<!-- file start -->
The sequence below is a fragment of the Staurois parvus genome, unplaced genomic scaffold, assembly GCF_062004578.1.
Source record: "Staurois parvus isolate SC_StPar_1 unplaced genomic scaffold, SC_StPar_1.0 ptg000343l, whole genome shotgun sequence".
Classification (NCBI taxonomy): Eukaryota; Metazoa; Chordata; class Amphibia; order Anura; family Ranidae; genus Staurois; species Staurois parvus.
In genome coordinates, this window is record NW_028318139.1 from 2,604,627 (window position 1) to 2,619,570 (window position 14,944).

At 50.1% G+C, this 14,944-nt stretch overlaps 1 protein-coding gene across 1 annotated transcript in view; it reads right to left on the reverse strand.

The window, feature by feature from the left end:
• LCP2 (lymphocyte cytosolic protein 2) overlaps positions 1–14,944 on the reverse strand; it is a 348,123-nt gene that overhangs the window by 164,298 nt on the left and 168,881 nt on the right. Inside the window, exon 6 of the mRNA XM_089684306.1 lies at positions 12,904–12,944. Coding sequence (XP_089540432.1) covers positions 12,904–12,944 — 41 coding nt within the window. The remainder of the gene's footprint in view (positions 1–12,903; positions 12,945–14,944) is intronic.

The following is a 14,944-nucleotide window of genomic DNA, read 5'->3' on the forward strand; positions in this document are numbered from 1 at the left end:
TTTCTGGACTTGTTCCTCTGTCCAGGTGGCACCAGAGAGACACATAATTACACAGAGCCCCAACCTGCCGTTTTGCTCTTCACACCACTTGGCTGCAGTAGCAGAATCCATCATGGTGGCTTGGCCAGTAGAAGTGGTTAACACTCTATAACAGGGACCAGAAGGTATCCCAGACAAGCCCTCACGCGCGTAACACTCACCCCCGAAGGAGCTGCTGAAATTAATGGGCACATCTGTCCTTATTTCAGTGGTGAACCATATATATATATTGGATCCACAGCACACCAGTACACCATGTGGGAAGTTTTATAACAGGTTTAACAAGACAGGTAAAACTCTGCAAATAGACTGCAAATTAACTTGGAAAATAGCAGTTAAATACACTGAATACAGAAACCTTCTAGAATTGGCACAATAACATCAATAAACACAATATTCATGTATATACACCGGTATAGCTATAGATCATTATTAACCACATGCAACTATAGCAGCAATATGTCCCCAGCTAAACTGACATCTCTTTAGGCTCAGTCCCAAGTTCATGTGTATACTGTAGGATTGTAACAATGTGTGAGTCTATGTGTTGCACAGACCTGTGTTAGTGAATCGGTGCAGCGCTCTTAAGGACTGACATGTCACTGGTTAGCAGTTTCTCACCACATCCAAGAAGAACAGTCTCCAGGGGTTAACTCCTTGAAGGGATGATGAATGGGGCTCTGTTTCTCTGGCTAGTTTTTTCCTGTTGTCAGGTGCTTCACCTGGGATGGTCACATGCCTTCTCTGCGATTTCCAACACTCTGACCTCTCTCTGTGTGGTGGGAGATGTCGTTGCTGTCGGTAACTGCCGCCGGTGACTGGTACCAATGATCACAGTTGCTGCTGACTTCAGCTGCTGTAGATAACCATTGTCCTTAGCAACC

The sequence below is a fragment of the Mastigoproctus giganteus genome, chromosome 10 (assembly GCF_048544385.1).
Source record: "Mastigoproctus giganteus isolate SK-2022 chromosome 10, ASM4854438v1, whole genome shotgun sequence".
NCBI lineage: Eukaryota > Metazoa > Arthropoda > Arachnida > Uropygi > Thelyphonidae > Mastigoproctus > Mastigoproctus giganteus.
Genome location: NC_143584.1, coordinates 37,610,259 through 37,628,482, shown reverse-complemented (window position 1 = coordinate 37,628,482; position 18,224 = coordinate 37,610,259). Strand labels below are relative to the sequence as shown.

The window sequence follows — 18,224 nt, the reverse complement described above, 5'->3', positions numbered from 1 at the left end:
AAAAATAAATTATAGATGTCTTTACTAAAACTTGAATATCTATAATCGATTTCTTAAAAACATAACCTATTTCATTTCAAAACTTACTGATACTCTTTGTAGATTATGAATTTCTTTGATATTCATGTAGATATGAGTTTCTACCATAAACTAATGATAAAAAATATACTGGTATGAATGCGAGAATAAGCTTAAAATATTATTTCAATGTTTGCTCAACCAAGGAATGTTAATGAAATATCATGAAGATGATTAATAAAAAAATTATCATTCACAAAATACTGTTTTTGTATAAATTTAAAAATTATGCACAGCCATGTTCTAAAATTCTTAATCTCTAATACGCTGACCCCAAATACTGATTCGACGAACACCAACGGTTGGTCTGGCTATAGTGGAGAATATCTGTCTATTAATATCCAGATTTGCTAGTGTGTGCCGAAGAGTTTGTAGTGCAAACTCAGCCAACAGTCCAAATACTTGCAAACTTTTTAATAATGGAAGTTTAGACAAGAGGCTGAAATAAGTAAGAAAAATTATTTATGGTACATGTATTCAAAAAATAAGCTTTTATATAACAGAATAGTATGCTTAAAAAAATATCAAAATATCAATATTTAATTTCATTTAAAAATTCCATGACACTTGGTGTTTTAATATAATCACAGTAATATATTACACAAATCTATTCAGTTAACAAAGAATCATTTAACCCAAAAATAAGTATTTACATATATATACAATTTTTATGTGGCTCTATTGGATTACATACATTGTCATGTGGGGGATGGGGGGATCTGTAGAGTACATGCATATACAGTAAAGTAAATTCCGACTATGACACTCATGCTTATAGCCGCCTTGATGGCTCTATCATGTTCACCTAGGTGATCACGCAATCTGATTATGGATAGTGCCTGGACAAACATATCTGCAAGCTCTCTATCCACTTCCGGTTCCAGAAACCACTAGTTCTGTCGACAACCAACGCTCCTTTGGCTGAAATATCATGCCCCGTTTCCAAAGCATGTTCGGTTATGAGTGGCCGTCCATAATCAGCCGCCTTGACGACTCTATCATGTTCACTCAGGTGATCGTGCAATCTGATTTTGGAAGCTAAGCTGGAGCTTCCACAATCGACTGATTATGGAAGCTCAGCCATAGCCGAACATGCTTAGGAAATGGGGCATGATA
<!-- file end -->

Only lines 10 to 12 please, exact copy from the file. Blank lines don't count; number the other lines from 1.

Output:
The sequence below is a fragment of the Mastigoproctus giganteus genome, chromosome 10 (assembly GCF_048544385.1).
Source record: "Mastigoproctus giganteus isolate SK-2022 chromosome 10, ASM4854438v1, whole genome shotgun sequence".
NCBI lineage: Eukaryota > Metazoa > Arthropoda > Arachnida > Uropygi > Thelyphonidae > Mastigoproctus > Mastigoproctus giganteus.